Carlos Cadena’s family came to San Antonio from Mexico in 1907. His father returned to Mexico when Cadena, the youngest of seven children, was still a child. His mother, Dolores Espinosa Larranaga, spoke only Spanish and supported her family by working as a housekeeper and laundry woman. She managed to extract a promise from her departing husband that he would help in sending young Carlos to college. Carlos received his early schooling at Saint Henry’s Academy on South Flores Street and attended the University of Texas at Austin. Cadena earned his law degree from the Austin campus in 1940, finishing third out of 117 graduates. He may have been the first Latino ever to serve as student editor of the prestigious Texas Law Review.
Carlos Cadena began his legal career as an assistant city attorney in San Antonio in 1940. When World War II broke out, Cadena left his job to serve in the Army Air Corp. He trained first as a radio operator and later as a gunner and served in the Pacific during the waning days of World War II. World War II ended in 1945 and Cadena returned to civilian life the following year. He worked for several private firms accepting legal cases in 1948 that established him as a champion of civil rights for Latinos. Dating back to the nineteenth century, Texas had permitted school districts to create separate schools for African Americans and Latinos. Cadena had worked with the famed civil rights attorney, Gus Garcia, a former UT Law classmate, on school desegregation cases. Their most famous school desegregation victory occurred in 1948 in Bastrop, Texas, where Anglo children were segregated from Mexican children using language as an excuse or reason. The claim that the schools were separate but equal did not convince the Federal judges from the Western District of Texas.
The Cadena and Garcia legal victory led to the desegregation of Latinos in Texas, an important victory for later school desegregation cases involving African Americans. One of Cadena’s first civil rights cases involved housing discrimination. In the years after World War II, the demand for housing grew as America entered its famed “baby boom” era. San Antonio’s housing market expanded significantly as builders and developers established new neighborhoods, many in the suburbs. For nearly fifty years local real estate companies in cooperation with neighborhood associations and builders, inserted restrictive covenant language in their sales contracts. To buy a home in their communities one had to agree never to sell that home to Blacks or Mexicans. These contracts basically denied minorities in San Antonio the opportunity to buy homes outside the poor income communities in the West and East side of the city. When a real estate agent informed Abdon Salazar Puente in 1948 that he could not purchase a home in Mayfield Park near present day Zazarmora and Loop 410, Puente retained the services of Carlos Cadena. The new homes in Mayfield Park had attracted many buyers because of their location in the southern part of San Antonio where low land prices made homes affordable. The courts agreed with Cadena that the law could not be used to discriminate against minorities. In 1954, Cadena teamed up with local attorney Gus Garcia in defending Pete Hernandez’s right to have a jury trial of his peers. Hernandez, a farmworker, had been convicted of murder by an all white jury. Cadena and Garcia appealed the decision on the basis that Mexican Americans had been excluded from jury selection.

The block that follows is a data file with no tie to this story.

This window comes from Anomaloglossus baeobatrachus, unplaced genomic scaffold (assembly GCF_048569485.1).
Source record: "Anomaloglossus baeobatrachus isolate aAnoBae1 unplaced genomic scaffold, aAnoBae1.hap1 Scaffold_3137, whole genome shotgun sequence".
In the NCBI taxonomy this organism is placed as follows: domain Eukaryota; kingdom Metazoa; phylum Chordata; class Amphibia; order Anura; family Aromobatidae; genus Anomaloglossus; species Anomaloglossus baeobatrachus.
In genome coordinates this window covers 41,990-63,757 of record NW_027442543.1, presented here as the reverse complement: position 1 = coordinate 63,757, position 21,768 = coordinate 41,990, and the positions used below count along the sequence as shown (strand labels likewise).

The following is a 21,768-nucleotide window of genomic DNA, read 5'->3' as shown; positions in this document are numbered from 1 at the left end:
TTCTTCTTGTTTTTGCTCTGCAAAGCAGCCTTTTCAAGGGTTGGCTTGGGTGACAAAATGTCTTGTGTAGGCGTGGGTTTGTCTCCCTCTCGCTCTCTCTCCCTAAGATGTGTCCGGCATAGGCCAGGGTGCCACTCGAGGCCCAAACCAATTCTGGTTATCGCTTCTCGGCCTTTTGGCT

Texas attorneys argued that Mexicans Americans were legally white and that as white citizens, they had not been excluded from jury selection. Cadena and Garcia argued that yes, Mexican Americans were white, but historically they had been treated as a “class apart” as evident in the local signs at restaurants and other public places proclaiming “No Mexicans” allowed. The Hernandez case went to the United States Supreme Court with Cadena and Garcia arguing the case. The Supreme Court and Chief Justice Earl Warren agreed that there had been systematic exclusion of Mexican Americans on juries in Texas for more than twenty-five years. The victory was a first for the Mexican American community in the nation’s s highest court. The walls of segregation were slowly crumbling.
In the early 1950s Cadena left private practice and returned to public law serving as head of the San Antonio city attorney’s office from 1954 to 1961. The test for equality in San Antonio came on March 16,1960 when Blacks entered the Woolworth downtown department store where lunch counters had long been segregated. Blacks were allowed to shop, but not to eat at the lunch counters. City attorney Carlos Cadena instructed the police chief not to arrest students engaged in peaceful demonstrations. The next day all six major department stores opened their lunch counters to Blacks. In doing so, San Antonio became the first city in the South to integrate its eating establishments. As a city official, Cadena contributed to making San Antonio a model for resolving segregation, a first for any city in the South. Cadena’s wisdom and courage in difficult cases won him an appointment as associate justice for the 4th Court of Appeals in Texas. In 1977, Governor Dolph Briscoe named him Chief Justice of this prestigious Texas court, a position Cadena held for 25 years. Cadena passed away in San Antonio in 2001, but his legacy lives on.